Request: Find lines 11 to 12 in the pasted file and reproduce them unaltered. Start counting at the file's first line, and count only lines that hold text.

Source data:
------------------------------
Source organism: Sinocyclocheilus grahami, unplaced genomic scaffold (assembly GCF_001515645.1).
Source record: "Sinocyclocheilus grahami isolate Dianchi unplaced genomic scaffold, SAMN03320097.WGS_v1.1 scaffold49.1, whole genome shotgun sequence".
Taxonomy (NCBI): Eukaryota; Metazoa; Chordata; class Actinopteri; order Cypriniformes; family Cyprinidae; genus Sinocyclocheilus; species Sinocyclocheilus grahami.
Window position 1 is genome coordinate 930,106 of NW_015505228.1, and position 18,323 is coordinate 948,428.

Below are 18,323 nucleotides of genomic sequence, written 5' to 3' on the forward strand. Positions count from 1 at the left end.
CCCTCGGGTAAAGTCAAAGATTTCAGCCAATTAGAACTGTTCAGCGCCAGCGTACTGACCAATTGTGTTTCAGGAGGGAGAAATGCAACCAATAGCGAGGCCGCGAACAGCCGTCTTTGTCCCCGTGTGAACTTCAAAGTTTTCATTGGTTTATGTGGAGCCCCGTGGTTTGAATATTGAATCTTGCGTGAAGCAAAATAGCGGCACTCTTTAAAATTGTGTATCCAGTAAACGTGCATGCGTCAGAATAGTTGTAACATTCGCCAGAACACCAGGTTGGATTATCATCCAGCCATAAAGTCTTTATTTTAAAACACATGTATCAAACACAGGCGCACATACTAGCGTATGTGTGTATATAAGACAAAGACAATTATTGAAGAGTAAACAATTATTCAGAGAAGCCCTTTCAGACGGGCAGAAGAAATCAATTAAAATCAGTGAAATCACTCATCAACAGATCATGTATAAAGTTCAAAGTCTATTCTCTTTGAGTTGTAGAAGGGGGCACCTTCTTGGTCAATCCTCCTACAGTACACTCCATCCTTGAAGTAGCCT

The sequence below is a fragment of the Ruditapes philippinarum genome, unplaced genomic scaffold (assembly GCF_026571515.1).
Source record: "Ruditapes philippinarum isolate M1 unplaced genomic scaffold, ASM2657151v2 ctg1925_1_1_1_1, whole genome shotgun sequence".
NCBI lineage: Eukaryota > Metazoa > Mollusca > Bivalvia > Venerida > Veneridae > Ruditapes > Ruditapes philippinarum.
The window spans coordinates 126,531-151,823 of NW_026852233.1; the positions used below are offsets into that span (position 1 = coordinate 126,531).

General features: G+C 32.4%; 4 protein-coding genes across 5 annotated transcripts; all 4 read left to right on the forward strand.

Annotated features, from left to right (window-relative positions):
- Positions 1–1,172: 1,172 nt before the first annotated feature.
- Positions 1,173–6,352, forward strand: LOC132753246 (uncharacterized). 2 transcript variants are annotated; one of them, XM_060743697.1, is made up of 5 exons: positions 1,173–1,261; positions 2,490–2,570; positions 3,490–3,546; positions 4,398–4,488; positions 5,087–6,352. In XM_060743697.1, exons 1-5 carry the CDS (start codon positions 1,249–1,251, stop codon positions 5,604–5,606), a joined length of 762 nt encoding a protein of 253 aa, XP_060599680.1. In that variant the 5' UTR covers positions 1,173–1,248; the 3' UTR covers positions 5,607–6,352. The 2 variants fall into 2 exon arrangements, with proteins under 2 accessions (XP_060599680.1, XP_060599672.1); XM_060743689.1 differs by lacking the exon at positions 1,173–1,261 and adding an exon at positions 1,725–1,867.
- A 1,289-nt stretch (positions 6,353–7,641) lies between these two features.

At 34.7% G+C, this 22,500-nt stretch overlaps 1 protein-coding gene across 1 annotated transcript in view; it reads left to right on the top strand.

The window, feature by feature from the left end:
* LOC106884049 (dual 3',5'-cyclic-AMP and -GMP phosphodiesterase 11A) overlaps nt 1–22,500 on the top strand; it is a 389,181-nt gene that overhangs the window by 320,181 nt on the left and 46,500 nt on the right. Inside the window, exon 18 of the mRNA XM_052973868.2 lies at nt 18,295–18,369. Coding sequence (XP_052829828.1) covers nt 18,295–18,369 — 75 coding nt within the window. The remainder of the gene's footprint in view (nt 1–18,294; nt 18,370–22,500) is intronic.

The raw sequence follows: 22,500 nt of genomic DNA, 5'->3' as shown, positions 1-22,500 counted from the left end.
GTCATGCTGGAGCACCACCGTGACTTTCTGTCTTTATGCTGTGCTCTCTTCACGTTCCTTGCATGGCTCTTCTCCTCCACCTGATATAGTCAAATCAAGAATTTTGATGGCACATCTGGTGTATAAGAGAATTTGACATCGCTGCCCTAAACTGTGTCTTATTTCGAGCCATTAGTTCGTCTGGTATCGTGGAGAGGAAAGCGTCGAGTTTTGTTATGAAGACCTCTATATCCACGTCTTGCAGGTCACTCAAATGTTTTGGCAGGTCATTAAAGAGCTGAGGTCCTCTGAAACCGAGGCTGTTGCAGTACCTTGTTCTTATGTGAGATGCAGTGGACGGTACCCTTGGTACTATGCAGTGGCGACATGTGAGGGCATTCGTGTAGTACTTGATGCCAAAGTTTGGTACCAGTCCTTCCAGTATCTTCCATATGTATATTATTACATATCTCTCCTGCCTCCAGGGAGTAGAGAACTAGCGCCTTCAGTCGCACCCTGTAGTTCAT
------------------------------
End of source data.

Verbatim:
General features: G+C 32.4%; 4 protein-coding genes across 5 annotated transcripts; all 4 read left to right on the forward strand.

Annotated features, from left to right (window-relative positions):